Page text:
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Shop 112 is a women’s boutique in McAllen in the courtyard plaza on 10th Street and Dove. In the past eight years they’ve been open, they have expanded their square footage twice, outgrowing the previous spaces they filled before.

Though they continue to expand, the pandemic brought on new challenges as they tackled a great unknown —  e-commerce.

By the first two weeks of the first shelter in place order in Hidalgo County, they knew this was going to last a lot longer than anyone anticipated. It was then when they made the decision to move their inventory to 100 percent online, where as before, only 10 percent of their items were placed for sale through the website.

“Within two days, our marketing team and models were able to model and photograph every single piece we had in the store,” said Monique Sanchez, co-owner of Shop 112.

Upon this realization, they began strategizing just how they were going to successfully move their shop entirely online. Prior to the pandemic, they would update the sales floor and create a layout that would appeal to customers depending on the season, trends, and events happening in the area.

“Now it’s different. We’re not just catering to our clientele in the Valley, but we are reaching customers from other states in the country,” she said. “Instead of organizing the sales floor, it’s a matter of deciding which pieces will be on the homepage on our website.”

Sanchez mentions they’ve received a lot of positive feedback from fashion enthusiasts all over the country. Some are Valley natives who now live out-of-state and are thrilled about being able to shop their stuff online. Others are first-time shoppers.

“We delved a lot into how our marketing would work,” Sanchez said. “No one was going out, so we shifted our marketing from ‘where would you wear this’ to ‘how would you wear this, how does this make you feel.”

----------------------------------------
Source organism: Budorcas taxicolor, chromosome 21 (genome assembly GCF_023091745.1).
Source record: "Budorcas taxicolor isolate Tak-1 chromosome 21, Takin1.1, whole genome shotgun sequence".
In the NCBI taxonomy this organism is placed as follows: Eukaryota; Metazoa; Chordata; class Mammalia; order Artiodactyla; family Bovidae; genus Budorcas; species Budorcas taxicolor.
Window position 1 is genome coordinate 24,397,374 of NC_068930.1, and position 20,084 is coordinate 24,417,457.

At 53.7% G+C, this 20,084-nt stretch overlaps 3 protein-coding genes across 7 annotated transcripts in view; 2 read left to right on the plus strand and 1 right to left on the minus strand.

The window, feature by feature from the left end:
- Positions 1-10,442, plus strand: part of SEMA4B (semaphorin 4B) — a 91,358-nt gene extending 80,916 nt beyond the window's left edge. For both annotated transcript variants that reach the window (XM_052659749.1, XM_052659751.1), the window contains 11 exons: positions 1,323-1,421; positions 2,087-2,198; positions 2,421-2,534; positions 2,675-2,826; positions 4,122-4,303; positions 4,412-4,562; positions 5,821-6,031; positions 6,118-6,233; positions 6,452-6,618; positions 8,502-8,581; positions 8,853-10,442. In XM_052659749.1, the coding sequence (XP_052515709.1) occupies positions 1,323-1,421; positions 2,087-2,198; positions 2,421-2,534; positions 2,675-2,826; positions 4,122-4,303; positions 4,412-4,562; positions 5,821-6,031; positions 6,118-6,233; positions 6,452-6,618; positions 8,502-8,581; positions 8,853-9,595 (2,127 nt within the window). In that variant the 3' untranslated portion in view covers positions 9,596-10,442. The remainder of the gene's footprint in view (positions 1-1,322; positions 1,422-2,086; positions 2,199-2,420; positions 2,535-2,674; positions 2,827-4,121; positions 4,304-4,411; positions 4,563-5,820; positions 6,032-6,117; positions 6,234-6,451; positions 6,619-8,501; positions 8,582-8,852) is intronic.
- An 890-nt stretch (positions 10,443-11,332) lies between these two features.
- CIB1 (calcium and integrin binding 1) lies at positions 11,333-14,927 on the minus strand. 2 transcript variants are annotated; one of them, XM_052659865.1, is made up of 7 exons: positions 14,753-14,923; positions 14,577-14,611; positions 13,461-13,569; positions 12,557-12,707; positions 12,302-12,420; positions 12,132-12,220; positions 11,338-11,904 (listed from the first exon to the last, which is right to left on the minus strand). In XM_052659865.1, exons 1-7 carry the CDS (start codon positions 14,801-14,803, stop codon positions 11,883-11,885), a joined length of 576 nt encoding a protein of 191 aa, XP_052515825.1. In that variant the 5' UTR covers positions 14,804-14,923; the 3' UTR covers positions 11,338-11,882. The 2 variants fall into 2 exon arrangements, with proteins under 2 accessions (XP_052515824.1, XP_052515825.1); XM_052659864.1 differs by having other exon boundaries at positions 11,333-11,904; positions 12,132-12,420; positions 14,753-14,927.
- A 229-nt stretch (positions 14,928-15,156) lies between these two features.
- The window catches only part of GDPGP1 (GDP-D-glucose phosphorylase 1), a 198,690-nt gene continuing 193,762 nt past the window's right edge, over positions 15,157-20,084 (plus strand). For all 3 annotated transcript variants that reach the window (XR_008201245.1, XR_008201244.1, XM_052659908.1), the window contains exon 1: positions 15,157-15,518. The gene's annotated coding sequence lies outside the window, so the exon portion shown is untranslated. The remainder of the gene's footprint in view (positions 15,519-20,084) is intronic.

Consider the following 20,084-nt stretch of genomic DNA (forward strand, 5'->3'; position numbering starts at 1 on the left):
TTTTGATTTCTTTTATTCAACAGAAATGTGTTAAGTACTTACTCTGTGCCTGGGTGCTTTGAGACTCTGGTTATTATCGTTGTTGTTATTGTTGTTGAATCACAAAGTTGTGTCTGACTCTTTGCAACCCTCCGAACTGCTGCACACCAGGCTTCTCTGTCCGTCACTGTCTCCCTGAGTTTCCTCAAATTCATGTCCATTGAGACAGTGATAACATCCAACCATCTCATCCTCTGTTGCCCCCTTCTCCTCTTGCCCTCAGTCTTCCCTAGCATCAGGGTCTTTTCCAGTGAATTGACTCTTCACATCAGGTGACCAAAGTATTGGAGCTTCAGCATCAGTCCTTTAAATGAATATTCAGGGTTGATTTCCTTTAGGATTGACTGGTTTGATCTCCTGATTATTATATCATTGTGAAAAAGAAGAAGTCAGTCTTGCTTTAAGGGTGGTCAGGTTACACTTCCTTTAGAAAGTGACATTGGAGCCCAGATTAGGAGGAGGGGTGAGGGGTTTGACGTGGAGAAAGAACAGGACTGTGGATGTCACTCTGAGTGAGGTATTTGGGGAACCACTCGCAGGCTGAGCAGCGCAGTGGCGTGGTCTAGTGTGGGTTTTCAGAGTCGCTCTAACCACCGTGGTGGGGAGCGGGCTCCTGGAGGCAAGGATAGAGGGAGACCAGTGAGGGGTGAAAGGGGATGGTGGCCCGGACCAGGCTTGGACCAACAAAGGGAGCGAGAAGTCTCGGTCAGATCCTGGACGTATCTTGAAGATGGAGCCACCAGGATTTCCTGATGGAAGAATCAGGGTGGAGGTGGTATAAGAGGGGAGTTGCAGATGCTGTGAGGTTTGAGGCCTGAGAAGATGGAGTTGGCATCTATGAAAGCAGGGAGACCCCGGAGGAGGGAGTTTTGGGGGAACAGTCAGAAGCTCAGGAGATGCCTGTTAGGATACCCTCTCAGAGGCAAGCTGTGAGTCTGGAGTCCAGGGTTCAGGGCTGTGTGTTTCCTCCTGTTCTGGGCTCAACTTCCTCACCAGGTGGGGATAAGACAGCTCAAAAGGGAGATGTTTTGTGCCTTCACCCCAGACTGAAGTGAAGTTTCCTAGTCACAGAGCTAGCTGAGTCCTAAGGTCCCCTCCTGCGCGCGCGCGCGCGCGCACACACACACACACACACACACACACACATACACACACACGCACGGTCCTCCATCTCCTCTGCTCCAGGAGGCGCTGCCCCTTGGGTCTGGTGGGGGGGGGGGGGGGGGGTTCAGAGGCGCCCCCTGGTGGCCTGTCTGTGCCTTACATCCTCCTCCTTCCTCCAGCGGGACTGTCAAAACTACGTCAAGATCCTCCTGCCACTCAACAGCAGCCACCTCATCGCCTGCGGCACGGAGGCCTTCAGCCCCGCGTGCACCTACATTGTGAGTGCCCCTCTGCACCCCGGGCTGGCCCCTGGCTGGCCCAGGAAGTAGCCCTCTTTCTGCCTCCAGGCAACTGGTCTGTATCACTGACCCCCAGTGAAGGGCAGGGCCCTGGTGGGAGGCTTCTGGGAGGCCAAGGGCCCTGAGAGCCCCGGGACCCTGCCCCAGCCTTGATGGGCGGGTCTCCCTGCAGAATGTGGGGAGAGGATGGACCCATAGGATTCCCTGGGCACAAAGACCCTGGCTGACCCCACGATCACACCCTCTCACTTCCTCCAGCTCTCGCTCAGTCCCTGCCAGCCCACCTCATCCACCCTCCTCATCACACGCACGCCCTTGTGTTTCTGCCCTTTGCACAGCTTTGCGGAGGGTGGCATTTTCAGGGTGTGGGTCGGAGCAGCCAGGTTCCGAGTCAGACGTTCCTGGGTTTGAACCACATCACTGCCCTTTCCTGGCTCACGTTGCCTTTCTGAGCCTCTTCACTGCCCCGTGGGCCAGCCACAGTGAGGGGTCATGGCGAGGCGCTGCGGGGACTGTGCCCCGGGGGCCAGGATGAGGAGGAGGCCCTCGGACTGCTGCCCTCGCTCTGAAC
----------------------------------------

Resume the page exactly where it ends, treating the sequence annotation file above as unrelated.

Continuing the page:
Sarah Davila, Shop 112 buyer, shares her experience regarding the entire process.

“Having switched our tactics from in-store shopping to online has been fun, challenging, and allowed us to open our minds to get customers to shop online,” she said. “It’s been a learning process I’m grateful for — I’ve learned a lot.”

One of the other things they have had to learn is the usage of SEO, or search engine optimization, in their website to be able to target their demographic and continue to meet their daily goals.

“The best analogy I can provide for comparing retail to e-commerce is by comparing dancing to figure skating,” Sanchez said.

Overall, she says it’s been a blessing in disguise.

“Had this not happened, I would have never pushed myself to learn digital marketing for our business,” she said. “I would love to expand our business to be able to offer more careers and for our store to reopen in 2021.

“The hardest part has been having to furlough more than half our team —  we’re like family. But the rest of them have been really understanding about having to adapt.”

“We have an amazing team of hardworking ladies that believe in the dream that Shop 112 is more than a small boutique, but a company that encourages strong, positive examples to young ladies out there,” said Shop 112 owner Mayra Brown.

How has your shopping changed during these times? #JoinTheConversation at facebook.com/rgvisionmagazine.